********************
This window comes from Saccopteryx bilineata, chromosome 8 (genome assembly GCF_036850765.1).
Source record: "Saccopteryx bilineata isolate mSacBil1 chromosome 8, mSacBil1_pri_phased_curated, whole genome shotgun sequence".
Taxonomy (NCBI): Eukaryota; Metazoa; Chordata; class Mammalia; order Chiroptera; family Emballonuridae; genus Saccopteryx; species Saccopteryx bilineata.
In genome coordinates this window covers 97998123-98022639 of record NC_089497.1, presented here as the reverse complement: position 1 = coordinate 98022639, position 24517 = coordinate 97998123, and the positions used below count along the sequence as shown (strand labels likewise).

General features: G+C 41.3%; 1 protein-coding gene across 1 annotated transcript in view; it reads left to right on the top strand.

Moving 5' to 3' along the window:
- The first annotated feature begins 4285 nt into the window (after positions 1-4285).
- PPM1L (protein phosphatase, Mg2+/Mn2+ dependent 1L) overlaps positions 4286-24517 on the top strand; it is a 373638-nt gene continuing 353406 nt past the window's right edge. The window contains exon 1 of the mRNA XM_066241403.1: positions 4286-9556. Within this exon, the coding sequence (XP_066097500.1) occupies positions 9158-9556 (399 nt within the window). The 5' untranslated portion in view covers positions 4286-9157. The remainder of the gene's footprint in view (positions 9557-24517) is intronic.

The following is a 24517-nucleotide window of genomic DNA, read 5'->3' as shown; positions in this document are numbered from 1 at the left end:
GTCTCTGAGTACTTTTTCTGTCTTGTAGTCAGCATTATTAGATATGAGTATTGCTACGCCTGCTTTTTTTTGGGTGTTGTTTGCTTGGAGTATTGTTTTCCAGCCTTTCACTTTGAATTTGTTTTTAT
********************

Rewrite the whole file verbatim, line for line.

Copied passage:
This window comes from Saccopteryx bilineata, chromosome 8 (genome assembly GCF_036850765.1).
Source record: "Saccopteryx bilineata isolate mSacBil1 chromosome 8, mSacBil1_pri_phased_curated, whole genome shotgun sequence".
Taxonomy (NCBI): Eukaryota; Metazoa; Chordata; class Mammalia; order Chiroptera; family Emballonuridae; genus Saccopteryx; species Saccopteryx bilineata.
In genome coordinates this window covers 97998123-98022639 of record NC_089497.1, presented here as the reverse complement: position 1 = coordinate 98022639, position 24517 = coordinate 97998123, and the positions used below count along the sequence as shown (strand labels likewise).

General features: G+C 41.3%; 1 protein-coding gene across 1 annotated transcript in view; it reads left to right on the top strand.

Moving 5' to 3' along the window:
- The first annotated feature begins 4285 nt into the window (after positions 1-4285).
- PPM1L (protein phosphatase, Mg2+/Mn2+ dependent 1L) overlaps positions 4286-24517 on the top strand; it is a 373638-nt gene continuing 353406 nt past the window's right edge. The window contains exon 1 of the mRNA XM_066241403.1: positions 4286-9556. Within this exon, the coding sequence (XP_066097500.1) occupies positions 9158-9556 (399 nt within the window). The 5' untranslated portion in view covers positions 4286-9157. The remainder of the gene's footprint in view (positions 9557-24517) is intronic.

The following is a 24517-nucleotide window of genomic DNA, read 5'->3' as shown; positions in this document are numbered from 1 at the left end:
GTCTCTGAGTACTTTTTCTGTCTTGTAGTCAGCATTATTAGATATGAGTATTGCTACGCCTGCTTTTTTTTGGGTGTTGTTTGCTTGGAGTATTGTTTTCCAGCCTTTCACTTTGAATTTGTTTTTAT